Another thing that's good for seed companies: you have to buy F1 hybrids every year. Save seed from F1 hybrids, and the F2 generation may turn out to be wildly diverse as the genetic deck gets reshuffled. Some in the F2 generation may have all their grandparents' bad qualities. Some may be better in some respects than the F1s. If you're gardening for fun, growing saved seed from F1 hybrids can be really interesting. But farmers and most gardeners can't afford to gamble like that.

That's the basic difference between a "conventional" or hybrid tomato and an "heirloom" tomato. Heirloom tomato varieties were generally created through old-school, pre-1850 techniques. And because they aren't F1 hybrids, you can save their seeds, plant them, and get something very much like the previous generation of heirloom tomatoes. If you've heard the phrase "open-pollinated," that's what it means. F1 hybrids must be created in greenhouses with stringent measures in place to prevent unauthorized pollination: heirloom varieties can just let their flowers hang out and get pollinated by whoever.

Seed companies are fiercely protective of their lucrative F1 hybrids. They patent them, they protect their ancestry as trade secrets, they defend their "intellectual property" in court. A lot of people, myself included, criticize modern genetically engineered crops due to the intellectual property issues that come up -- say, when Monsanto sued farmer Percy Schmeiser after his canola fields were inadvertently pollinated by a nearby field of Monsanto's genetically modified canola. But when you get right down to it, a lot of the intellectual property unpleasantness involving food crops predates genetic engineering in the modern sense. It's the development of F1 hybrids that made it all possible. Breeders argued for the passage of the U.S. Plant Patent Act, which became law in 1930 after the death of F1-hybrid-creating master Luther Burbank, saying that new technology had "made inventors out of plant breeders."

Enter the modern era. We figured out that genes are located on chromosomes in 1910. We found that they consist of code for making proteins in 1941. In 1944 we found that genes consist of DNA and RNA. In the 1960s we started learning how to read the information coded into DNA and RNA. In the 1980s we figured out how to copy stretches of that code. In the 1990s we learned that some RNA acts to turn other genes off.

What people generally refer to as a "genetically modified organism" (GMO) is an organism in which a gene from another organism, perhaps only distantly related, has been spliced into the target organism's genome. A very common example is Bt corn, which has a gene from a soil bacterium spliced into it that codes for an insecticidal protein. Scientists are also looking at splicing the sections of RNA that turn genes off into new organisms, essentially subtracting a gene from the resulting GMO instead of adding one. There are a number of ways to move DNA or RNA into a new organism, including simply shooting it into a cell with a "gene gun," injecting it into the cell directly with a microscopic needle, or using a modified plant pathogen bacterium that's able to edit the plant's DNA.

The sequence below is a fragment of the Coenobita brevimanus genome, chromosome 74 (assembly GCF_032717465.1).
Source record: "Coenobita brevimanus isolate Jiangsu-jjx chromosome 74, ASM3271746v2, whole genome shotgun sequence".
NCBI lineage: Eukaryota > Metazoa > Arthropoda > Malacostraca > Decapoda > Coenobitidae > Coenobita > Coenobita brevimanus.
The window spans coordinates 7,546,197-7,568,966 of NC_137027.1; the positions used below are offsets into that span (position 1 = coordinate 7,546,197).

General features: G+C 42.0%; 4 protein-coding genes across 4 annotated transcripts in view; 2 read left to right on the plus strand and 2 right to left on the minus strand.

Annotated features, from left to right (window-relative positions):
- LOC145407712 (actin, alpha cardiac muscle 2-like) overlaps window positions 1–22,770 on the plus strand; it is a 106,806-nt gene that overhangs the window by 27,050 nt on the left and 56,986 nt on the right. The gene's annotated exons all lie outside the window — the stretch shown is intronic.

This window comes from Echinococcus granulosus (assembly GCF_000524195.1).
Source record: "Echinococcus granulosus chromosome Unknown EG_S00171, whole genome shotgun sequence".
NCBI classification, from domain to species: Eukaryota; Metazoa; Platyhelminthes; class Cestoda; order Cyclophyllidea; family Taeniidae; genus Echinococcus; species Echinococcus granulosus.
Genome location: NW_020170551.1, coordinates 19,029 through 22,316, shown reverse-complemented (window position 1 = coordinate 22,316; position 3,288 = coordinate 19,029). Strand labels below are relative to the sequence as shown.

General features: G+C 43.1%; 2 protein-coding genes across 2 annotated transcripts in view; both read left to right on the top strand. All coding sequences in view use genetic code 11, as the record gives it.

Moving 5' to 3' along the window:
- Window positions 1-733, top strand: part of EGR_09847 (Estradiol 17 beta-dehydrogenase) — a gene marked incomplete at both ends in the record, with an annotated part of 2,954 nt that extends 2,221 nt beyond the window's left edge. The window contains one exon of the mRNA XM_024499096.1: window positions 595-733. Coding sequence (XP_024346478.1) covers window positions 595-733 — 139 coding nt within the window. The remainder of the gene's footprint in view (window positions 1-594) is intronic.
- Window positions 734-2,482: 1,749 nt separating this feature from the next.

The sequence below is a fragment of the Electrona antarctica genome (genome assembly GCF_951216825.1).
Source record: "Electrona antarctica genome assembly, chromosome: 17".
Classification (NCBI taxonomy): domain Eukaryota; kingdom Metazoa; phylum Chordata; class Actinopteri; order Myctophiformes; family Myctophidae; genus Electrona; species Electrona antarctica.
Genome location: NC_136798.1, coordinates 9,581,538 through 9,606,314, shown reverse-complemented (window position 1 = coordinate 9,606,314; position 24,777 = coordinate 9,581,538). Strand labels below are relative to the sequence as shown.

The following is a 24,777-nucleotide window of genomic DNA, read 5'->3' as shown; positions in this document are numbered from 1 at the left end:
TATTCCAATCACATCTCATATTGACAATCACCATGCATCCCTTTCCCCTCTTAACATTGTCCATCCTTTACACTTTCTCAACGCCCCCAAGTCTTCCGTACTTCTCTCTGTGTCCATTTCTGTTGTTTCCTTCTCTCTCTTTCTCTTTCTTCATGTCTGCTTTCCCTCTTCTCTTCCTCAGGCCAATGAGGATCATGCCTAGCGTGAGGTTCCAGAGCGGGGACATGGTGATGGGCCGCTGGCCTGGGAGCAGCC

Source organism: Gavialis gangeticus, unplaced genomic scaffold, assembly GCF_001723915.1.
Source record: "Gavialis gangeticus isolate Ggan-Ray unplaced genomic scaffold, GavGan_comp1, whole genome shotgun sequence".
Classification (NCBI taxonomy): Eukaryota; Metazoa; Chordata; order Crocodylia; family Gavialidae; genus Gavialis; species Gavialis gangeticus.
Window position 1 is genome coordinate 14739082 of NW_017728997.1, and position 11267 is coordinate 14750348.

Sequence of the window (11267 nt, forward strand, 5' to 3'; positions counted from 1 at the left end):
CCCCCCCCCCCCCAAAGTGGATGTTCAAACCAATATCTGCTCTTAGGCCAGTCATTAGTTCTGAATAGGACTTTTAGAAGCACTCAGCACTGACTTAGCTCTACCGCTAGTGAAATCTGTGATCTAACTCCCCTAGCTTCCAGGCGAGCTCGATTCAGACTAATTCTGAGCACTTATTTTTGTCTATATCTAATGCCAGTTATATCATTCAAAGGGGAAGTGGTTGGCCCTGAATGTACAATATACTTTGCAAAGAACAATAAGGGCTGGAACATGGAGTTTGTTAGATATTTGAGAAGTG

And thus through genetic engineering techniques, we're able to manipulate an organism's genetic makeup much more efficiently than we did back when we had to rely on the organism's own reproductive system to do so. The trait we want to add doesn't need to belong to a closely related organism, and we need not worry as much about adding other traits along with the ones we want.

That's the big difference between GMOs and other crop plants, the distinction that offers so much commercial and technological promise -- and that makes people so nervous.

Still, it's odd that the divide between GMOs and everything else gets so much attention. The 20th century saw the advent of a lot of other technologies for creating new crop varieties, from laboratory tissue culture to creating mutations by exposing plants to chemical mutagens or radiation. Some of these techniques are potentially worrisome. None of them are particularly "natural."

If you compare all these different techniques -- industrial hybridization, irradiation, gene-splicing, tissue culture mixing -- there is one method that stands out as deeply and qualitatively different from all the others. But it isn't genetic engineering. It's the old-style selective breeding that created the open-pollinated, heirloom varieties we've had for centuries, sometimes millennia. Every technique developed since then has been a way of speeding things up somewhat unnaturally, if the word "natural" means anything anymore. Sometimes those advances worked to the benefit of the world's hungry people. They almost always worked to the benefit of someone's business plan.

Chris Clarke is an environmental writer of two decades standing. Director of Desert Biodiversity, he writes from Joshua Tree regularly at his acclaimed blog Coyote Crossing and comments on desert issues on KCET weekly. Read his recent posts here.